Significant risk of blue-green algae blooms in summer across Finnish sea areas – warm and sunny summer may dramatically increase occurrence of blooms

Press release 2019-06-06 at 9:00
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Blue-green algae near the shore. © Photo: SYKEkuva

Note: This press release has been updated on 6.6.2019 at 17:46. The original text claimed that the risk is moderate in the Finnish Archipelago Sea, though the risk is substantial also in that sea area. Areas marked in the map are correct.

The risk of significant and widespread blue-green algae blooms in Finnish sea areas matches that of previous years, since the nutrient situation has remained largely the same. This summer brings with it a substantial risk of blue-green algae formations in the Gulf of Finland, the northern part of the Baltic Proper and most of the Finnish Archipelago Sea. The risk is moderate in the south east Bothnian Sea. In other parts of the Bothnian Sea and the Bay of Bothnia, the risk is low. The weather conditions during the summer will determine whether or not the risk is realised.

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Risk of algal blooms 2019. No winter nutrient data is available for the white area, which is why it has been excluded from the assessment. © SYKE

Weather during the summer season will determine the prevalence of algal blooms

The risk assessment on blue-green algae blooms is based on nitrogen and phosphorus levels during the past winter. SYKE and the Swedish Meteorological and Hydrological Institute (SMHI) have measured wintertime nutrient levels extensively through expeditions by the research vessel Aranda. Nutrient data for the Bay of Bothnia were also received from the University of Umeå. SYKE and the Finnish Meteorological Institute assess the risk of algal blooms by using the Baltic Sea ecosystem model. In addition to the winter nutrient amounts, the assessment accounts for the development of nutrient concentrations in the spring of 2019. Aranda’s research expeditions and the Alg@line monitoring efforts conducted by trade vessels provided the data for this purpose.

The nutrient situation in the winter season provides a regional overview of the availability of nutrients in the coming summer. Ultimately, however, the algae situation will be determined by the weather conditions. Blue-green algae thrive in warm water and also require plenty of light to grow. The algae grow slowly, which is why conditions must remain favourable for at least a couple of weeks for substantial blooms to form.

“This risk forecast issued at the beginning of June quite accurately indicates potential blooming areas of green-blue algae, but it is advisable to keep abreast of the actual situation based on weekly bulletins and visual observations,” says Group Leader Harri Kuosa of the Finnish Environment Institute.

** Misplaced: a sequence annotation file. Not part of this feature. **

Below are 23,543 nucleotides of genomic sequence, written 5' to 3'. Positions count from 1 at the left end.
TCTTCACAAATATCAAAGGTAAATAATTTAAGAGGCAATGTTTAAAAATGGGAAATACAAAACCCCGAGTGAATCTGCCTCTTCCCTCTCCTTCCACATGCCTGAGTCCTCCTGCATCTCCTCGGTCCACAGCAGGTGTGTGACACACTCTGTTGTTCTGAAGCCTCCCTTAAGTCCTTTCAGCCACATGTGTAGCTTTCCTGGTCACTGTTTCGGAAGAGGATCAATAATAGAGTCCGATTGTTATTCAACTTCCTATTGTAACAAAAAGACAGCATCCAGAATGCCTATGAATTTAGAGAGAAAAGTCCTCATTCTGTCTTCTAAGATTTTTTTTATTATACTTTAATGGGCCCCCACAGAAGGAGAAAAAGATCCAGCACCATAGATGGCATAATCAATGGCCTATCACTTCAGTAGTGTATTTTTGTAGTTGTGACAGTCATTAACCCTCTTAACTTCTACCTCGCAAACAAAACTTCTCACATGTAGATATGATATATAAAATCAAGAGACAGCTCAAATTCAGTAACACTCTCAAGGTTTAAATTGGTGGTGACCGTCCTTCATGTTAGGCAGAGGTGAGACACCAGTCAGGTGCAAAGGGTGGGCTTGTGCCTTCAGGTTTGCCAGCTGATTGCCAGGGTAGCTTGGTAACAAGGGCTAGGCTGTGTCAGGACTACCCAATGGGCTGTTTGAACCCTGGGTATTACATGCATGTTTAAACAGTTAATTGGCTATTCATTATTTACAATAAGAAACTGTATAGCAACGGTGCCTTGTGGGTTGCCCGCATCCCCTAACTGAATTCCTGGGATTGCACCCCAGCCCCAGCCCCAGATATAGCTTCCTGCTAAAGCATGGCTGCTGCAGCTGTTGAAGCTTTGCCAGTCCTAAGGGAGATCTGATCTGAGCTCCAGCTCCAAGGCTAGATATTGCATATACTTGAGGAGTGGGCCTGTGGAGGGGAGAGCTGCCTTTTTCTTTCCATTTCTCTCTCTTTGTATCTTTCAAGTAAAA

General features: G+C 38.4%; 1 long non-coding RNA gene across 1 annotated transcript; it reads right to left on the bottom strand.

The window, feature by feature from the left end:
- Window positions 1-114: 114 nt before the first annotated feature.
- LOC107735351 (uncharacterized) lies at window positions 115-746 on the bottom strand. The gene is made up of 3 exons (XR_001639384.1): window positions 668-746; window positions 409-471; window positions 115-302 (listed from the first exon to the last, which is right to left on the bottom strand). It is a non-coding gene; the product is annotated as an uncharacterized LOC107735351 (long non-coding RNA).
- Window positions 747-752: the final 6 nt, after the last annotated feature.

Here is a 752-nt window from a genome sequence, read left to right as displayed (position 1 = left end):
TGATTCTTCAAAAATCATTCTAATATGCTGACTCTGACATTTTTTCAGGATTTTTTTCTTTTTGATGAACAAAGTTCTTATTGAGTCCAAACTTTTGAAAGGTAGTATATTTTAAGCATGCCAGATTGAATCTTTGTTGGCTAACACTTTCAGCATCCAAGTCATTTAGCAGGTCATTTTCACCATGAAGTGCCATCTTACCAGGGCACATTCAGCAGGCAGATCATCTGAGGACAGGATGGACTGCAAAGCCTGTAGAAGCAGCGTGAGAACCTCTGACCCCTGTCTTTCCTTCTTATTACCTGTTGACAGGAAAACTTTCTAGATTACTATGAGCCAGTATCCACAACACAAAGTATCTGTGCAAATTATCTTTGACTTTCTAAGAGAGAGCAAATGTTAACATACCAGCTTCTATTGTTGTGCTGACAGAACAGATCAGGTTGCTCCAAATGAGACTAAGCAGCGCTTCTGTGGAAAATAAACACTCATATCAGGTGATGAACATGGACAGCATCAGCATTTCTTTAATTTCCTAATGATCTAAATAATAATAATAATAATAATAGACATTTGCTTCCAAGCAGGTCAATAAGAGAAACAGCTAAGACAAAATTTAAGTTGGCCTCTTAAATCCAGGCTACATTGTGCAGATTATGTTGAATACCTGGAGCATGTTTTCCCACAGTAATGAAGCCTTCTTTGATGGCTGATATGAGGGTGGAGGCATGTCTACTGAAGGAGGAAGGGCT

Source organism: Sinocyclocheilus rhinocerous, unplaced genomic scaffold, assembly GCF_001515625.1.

The previous summers are a good example of this. Last summer, the risk of blue-green algae blooms was estimated to be lower than in 2017, but reality took a different turn. The summer of 2017 was exceptionally cold and cloudy, and virtually no blooms were observed. Last summer’s stagnant heat resulted in one of the most severe green-blue algae situations to plague our marine areas in recent years, despite the nutrient situation in winter implying that the risk level would be no higher than average.

The blue-green algae blooms in Finnish sea areas usually reach their peak in late July and early August. In some locations, blooms may occur late into the autumn season, but they are usually not as massive as during the summer.

Changes in the blue-green algae situation may be rapid

The movement of algae masses that have formed in open sea areas to coastal areas depends on the prevailing wind and current conditions. In our southern sea areas, for example, surface blooms of blue-green algae may travel to the archipelago and coastal areas, especially when southern winds are prevalent.

Strong winds mix blue-algae blooms into the surface water, making them harder to detect. During calm periods, in turn, blue-green algae rise back to the surface quickly.

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The research vessel Aranda has been collecting nutrient data after its refurbishment during the winter 2018–2019. © Photo: Ilkka Lastumäki

The prevalence of green-blue algae can vary significantly, even within small areas. In coastal and archipelago areas, regional current conditions and local sources of nutrients may result in localised blue-green algae blooms, especially during an extended period of calm and warm conditions. In addition, wind may accumulate algae in coastal waters and on shores.

Blue-green algae may form different types of toxins and agents that irritate the skin. Significant blue-green algae blooms should always be treated with caution.

Algae communication begins

Finnish Environment Institute (SYKE) will issue weekly algal reviews on the general blue-green algae situation until the end of August. First weekly algal review will be published today (6th of June 2019) at 13:00.

More information

Algae bloom risk analysis in Finnish sea areas:
Group Leader Harri Kuosa, Finnish Environment Institute SYKE, firstname.lastname@ymparisto.fi, tel. +358 (0)295 251 106

Communication Specialist Eija Järvinen, Finnish Environment Institute SYKE, firstname.lastname@ymparisto.fi, +358 (0)295 251 242